Democrats in runoff for Georgia election job debate voting rights

Former state Rep. Dee Dawkins-Haigler, left, and Georgia state Rep. Bee Nguyen participate in Georgia's secretary of state Democratic primary election runoff debate Monday in Atlanta. (AP Photo/Brynn Anderson)

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Former state Rep. Dee Dawkins-Haigler, left, and Georgia state Rep. Bee Nguyen participate in Georgia's secretary of state Democratic primary election runoff debate Monday in Atlanta. (AP Photo/Brynn Anderson)

Nguyen and Dawkins-Haigler criticize Republicans more than each other

The Democrats battling in a runoff for Georgia secretary of state, Dee Dawkins-Haigler and Bee Nguyen, each tried to show during a debate Monday that she is the one who can best defend voting rights.

Both candidates united in their criticism of Republican Secretary of State Brad Raffensperger during the debate sponsored by the Atlanta Press Club and aired by Georgia Public Broadcasting. The winner of the June 21 Democratic runoff will face Raffensperger in the November general election.

The race will determine who will become Georgia’s top election official in a highly competitive state, responsible for overseeing fair elections, setting voter registration policies and investigating problems.

Nguyen said that even though Raffensperger upheld the state’s election results and stood up to Donald Trump’s demand to “find” more votes to overturn the outcome of the 2020 presidential election in Georgia, his campaign rhetoric is misleading voters.

“He’s running his campaign based on conspiracy theories, including the alleged idea that noncitizens are voting, which is not true, and the alleged idea that Georgians are ballot harvesting, which is not true,” said Nguyen, a state representative from Atlanta. “As secretary of state, I would uphold the law. I would use facts and truths.”

Dawkins-Haigler also attacked Raffensperger, calling his proposal to station police security at 2,000 polling places “nothing but another form of voter intimidation.”

“As the descendant of slaves coming to a country where we didn’t even have the rights, it is now incumbent upon us to continue to make sure that every single Georgian, no matter their race or ethnicity, has that right, knowing that Republicans will continue to change the goal posts and the rules,” said Dawkins-Haigler, who was a state representative until she made an unsuccessful run for the state Senate in 2016.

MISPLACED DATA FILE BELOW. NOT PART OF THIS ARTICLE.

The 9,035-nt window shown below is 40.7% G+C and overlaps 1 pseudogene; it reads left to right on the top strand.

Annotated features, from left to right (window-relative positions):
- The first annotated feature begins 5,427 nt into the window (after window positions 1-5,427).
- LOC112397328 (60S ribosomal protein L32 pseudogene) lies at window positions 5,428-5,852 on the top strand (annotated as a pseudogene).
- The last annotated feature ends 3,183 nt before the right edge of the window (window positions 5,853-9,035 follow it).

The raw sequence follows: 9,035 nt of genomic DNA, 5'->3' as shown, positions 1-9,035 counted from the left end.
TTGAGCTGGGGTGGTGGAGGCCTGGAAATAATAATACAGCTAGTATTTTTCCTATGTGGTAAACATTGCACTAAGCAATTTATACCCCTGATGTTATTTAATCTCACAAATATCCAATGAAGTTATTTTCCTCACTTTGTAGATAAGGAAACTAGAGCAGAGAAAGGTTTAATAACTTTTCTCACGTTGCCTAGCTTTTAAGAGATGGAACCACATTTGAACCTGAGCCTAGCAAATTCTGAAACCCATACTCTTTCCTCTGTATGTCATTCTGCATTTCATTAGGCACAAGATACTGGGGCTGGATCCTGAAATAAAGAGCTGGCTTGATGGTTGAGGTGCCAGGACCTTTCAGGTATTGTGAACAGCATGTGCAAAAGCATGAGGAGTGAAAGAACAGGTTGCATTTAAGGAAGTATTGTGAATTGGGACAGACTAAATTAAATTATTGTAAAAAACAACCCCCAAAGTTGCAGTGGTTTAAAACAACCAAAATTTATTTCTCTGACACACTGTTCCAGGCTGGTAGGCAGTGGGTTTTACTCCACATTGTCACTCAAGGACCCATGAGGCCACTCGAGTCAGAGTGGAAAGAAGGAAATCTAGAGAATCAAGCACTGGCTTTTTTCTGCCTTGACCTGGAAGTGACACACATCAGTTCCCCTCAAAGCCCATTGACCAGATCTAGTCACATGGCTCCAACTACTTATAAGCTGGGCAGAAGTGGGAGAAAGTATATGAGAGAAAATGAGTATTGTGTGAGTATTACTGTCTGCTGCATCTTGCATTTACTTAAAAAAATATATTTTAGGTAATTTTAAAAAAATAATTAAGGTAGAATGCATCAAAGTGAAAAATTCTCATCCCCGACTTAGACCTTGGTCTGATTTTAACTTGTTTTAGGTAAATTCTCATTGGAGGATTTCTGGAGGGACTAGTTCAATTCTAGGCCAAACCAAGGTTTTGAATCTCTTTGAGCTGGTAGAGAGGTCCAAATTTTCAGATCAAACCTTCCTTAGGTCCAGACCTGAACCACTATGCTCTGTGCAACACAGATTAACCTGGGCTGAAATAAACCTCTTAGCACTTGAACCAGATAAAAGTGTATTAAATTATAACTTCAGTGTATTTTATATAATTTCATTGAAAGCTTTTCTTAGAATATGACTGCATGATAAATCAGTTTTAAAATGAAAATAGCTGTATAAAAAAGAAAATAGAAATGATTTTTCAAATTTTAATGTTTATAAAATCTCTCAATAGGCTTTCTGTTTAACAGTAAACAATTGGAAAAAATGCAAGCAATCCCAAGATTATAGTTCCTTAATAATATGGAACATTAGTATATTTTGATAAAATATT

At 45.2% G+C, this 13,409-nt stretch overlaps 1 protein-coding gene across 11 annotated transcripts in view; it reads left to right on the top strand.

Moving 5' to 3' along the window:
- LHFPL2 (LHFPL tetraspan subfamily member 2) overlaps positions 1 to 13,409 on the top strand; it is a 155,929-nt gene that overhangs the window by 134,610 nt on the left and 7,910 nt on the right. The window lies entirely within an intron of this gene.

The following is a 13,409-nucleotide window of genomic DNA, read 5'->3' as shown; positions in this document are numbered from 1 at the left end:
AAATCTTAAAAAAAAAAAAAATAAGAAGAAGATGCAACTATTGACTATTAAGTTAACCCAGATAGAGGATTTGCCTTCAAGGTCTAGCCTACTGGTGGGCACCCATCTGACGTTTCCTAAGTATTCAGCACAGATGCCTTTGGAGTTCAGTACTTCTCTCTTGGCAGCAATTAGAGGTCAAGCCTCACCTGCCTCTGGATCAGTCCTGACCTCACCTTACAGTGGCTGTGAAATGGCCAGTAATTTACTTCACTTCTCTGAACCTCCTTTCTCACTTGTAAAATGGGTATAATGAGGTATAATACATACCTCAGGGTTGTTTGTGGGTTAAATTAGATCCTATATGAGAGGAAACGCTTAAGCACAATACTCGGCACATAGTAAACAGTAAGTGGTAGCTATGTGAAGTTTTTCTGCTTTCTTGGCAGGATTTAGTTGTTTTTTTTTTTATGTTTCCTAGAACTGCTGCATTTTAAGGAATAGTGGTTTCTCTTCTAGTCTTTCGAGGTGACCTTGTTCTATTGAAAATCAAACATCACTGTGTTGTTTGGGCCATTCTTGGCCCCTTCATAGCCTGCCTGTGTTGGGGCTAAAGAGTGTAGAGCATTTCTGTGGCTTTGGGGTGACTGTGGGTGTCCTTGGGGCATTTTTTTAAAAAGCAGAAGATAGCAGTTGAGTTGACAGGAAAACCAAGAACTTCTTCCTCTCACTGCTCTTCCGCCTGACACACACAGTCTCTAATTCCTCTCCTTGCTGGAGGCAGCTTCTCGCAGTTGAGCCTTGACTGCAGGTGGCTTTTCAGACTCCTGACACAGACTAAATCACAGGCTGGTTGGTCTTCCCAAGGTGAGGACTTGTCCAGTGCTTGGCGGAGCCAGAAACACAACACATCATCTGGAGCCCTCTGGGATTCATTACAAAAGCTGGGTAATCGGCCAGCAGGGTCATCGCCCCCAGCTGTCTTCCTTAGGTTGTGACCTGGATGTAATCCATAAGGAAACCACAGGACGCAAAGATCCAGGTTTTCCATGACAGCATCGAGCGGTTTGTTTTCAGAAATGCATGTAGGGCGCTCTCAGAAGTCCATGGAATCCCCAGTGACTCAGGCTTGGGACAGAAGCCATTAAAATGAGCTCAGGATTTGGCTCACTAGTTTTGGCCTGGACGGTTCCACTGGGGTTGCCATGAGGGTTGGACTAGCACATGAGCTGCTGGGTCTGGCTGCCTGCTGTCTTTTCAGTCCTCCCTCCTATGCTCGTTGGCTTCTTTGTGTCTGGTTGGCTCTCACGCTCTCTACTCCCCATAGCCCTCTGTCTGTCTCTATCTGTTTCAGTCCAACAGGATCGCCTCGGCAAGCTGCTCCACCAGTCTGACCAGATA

Nguyen said she gained experience in the Georgia House fighting election disinformation. Nguyen said she pored over voter lists to confirm that voters were eligible, debunking claims by a data analyst after he testified to a Republican-led committee in the wake of the 2020 election.

“We were facing a concerted effort by Georgia Republicans based on lies and conspiracy theories to try and undermine the legitimacy of the 2020 election,” Nguyen said. “It did not stop me from going back into the General Assembly in 2021 and fighting against Senate Bill 202, as well as our other voter suppression laws in the state of Georgia.”

Dawkins-Haigler said the only reason Raffensperger didn’t cave to Trump over the 2020 election is that he felt he had to defend Georgia’s new voting equipment that his office purchased. All in-person Georgia voters now cast ballots on touchscreens that then print out paper ballots.

Despite a federal warning last week about vulnerabilities in touchscreens manufactured by Dominion Voting Systems, Dawkins-Haigler said Raffensperger is unwilling to abandon them. Both candidates said they support switching Georgia to paper ballots filled out by hand.

“Secretary of State Brad Raffensperger continues to uphold that story because he is trying to maintain power, and power never concedes power without a demand,” Dawkins-Haigler said.

The two Democrats have to compete in a runoff because neither received more than 50% of the vote in last month’s primary.

Raffensperger already won his primary, receiving 52% of the vote and defeating U.S. Rep. Jody Hice, who was endorsed by Trump.